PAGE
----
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Salvadoran Supreme Court Denies Abortion for Woman With Life-Threatening Pregnancy

Salvadoran Supreme Court Denies Abortion for Woman With Life-Threatening Pregnancy

May 30, 2013 — The Salvadoran Supreme Court on Wednesday denied an appeal by a woman to obtain an abortion, even though doctors said her life is at risk and the fetus is not viable, CBS News reports (Hartogs, CBS News, 5/29).

The lawsuit involves a 22-year-old woman who has lupus -- a chronic immune disorder -- as well as kidney failure. Ultrasound images show the fetus has a fatal condition called anencephaly, in which much of the brain fails to develop.

A medical committee at the maternity hospital where the woman -- known as Beatriz -- is being treated said the fetus would not survive outside of the womb and recommended an abortion because her health "will certainly get worse as the pregnancy advances."

The woman and her doctors could face up to eight years in prison if an abortion is performed (Women's Health Policy Report, 5/29).

Details of Ruling

In a 4-1 ruling, the court cited El Salvador's legal "absolute impediment to authorize the practice of abortion." The "rights of the mother cannot be privileged over those" of the fetus, the court said.

Although the judges acknowledged Beatriz's lupus, they said her disease is under control and that any threat to her life "is not actual or imminent, but rather eventual." They ordered continued monitoring of her condition, adding that doctors "could proceed with interventions" if complications arise that pose an imminent danger.

In the ruling, the court cited doctors who said "an eventual interruption of the pregnancy would not imply, much less have as an objective, the destruction of the fetus."


Víctor Hugo Mata -- Beatriz's lawyer -- called the ruling "misogynistic" because it prioritizes the rights of a fetus with little chance of surviving over those of a sick woman with another child to care for. "There are many more cases like this," he noted, adding, "There has to be an integrated solution."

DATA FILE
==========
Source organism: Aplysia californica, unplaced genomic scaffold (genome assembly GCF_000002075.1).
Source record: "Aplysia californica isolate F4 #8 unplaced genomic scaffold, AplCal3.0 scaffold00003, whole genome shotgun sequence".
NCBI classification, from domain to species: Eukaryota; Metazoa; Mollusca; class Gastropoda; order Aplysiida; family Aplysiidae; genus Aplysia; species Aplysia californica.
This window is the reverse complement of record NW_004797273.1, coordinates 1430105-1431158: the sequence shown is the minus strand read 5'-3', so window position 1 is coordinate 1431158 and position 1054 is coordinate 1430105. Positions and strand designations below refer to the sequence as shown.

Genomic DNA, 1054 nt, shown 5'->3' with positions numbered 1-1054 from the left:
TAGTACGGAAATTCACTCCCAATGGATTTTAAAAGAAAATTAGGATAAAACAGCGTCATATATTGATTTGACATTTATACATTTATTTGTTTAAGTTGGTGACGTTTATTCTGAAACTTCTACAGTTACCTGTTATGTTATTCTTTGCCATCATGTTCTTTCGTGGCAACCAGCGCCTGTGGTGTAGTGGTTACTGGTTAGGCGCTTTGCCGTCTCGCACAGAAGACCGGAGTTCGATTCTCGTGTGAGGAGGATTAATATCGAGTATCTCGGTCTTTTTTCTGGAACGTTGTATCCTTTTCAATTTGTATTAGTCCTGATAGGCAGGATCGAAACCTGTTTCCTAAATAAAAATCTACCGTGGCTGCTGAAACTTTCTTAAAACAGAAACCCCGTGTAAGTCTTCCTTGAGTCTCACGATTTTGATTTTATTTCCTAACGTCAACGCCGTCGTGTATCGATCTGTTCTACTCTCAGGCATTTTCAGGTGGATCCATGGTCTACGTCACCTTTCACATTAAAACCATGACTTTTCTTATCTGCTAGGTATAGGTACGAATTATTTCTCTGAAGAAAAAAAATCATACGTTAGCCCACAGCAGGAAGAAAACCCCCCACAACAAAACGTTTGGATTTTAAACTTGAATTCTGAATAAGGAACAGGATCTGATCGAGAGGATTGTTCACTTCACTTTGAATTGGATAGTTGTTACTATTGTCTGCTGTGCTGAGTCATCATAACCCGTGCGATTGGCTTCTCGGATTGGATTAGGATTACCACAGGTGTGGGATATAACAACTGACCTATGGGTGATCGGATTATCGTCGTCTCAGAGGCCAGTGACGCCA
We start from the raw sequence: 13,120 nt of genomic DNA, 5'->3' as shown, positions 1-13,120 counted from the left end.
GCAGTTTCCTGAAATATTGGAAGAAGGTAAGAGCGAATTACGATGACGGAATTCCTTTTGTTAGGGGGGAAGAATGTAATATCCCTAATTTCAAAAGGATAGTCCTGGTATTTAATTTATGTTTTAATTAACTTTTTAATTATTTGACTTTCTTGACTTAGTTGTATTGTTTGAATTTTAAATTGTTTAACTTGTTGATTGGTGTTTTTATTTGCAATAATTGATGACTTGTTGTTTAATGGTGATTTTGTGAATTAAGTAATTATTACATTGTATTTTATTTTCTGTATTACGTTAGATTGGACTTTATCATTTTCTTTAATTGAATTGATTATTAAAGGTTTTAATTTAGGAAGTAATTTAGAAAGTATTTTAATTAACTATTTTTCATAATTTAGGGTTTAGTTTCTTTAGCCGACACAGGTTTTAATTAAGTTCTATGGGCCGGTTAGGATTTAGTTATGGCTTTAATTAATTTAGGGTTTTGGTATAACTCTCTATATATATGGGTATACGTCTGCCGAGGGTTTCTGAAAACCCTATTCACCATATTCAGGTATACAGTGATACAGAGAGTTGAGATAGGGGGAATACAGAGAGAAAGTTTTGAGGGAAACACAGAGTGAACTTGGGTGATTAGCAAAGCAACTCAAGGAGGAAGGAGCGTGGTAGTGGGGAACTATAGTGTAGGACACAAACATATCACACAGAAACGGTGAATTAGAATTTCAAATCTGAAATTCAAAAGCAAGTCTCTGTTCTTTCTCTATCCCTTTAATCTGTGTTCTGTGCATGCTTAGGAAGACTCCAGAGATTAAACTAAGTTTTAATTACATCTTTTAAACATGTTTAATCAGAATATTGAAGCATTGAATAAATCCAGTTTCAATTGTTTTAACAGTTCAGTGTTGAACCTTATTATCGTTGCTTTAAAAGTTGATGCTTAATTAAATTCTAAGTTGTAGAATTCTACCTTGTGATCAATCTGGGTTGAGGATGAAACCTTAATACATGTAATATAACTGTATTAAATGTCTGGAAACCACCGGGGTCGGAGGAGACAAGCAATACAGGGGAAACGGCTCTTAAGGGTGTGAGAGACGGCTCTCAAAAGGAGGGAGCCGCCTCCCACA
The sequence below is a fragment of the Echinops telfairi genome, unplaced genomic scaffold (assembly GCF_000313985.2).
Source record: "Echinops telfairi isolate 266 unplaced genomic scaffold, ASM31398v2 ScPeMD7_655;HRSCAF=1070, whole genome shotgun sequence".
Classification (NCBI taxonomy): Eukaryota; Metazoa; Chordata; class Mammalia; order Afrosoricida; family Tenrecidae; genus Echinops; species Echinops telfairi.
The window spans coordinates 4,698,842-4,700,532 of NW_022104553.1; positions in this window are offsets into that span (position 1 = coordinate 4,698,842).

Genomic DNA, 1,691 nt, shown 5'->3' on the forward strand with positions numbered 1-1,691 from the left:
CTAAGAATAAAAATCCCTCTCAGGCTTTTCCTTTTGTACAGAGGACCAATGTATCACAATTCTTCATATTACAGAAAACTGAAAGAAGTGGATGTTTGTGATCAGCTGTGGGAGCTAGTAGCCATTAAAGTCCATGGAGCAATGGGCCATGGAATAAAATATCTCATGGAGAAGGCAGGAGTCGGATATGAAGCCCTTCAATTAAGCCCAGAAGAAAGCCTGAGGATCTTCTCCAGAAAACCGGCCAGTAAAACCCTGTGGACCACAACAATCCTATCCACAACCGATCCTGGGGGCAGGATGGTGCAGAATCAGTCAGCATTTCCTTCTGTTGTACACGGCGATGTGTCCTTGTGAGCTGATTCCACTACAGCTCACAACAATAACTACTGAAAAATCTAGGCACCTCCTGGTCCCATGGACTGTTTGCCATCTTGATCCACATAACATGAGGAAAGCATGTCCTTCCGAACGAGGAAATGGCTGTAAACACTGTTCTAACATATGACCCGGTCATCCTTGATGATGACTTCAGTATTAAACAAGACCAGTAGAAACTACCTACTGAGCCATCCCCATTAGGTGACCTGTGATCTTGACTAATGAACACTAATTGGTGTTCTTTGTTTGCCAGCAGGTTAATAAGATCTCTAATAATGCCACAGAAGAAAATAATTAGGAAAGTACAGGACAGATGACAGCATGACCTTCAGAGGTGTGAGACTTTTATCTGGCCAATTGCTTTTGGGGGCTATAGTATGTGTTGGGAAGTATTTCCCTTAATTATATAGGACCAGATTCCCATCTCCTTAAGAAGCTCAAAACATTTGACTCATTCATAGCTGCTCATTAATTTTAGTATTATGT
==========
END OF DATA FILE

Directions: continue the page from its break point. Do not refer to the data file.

Abortion-rights groups also voiced disappointment with the decision. "This has hit us like a bucket of cold water," said Marta Maria Blandón, the Central American director for the international abortion-rights group Ipas. "We had the hope that the state would take a more humane decision," she added.

Meanwhile antiabortion-rights organizations praised the ruling. Julia Regina de Cardenal, director of Yes to Life, said, "Once again Salvadorans have given an example to the entire world that we defend the right to life of all human beings however small, poor, vulnerable or defenseless."

Next Steps

According to the New York Times, the next steps in the case are up to the Health Ministry's discretion. The health minister had previously said that Beatriz could travel abroad for an abortion, although she would have to obtain a humanitarian visa to enter the U.S.

Mata said that the trip would pose additional risks to Beatriz's health and that she should be treated in El Salvador (Zabludovsky/Palumbo, New York Times, 5/29). "The only way now is to go to the international courts," he said (CBS News, 5/29).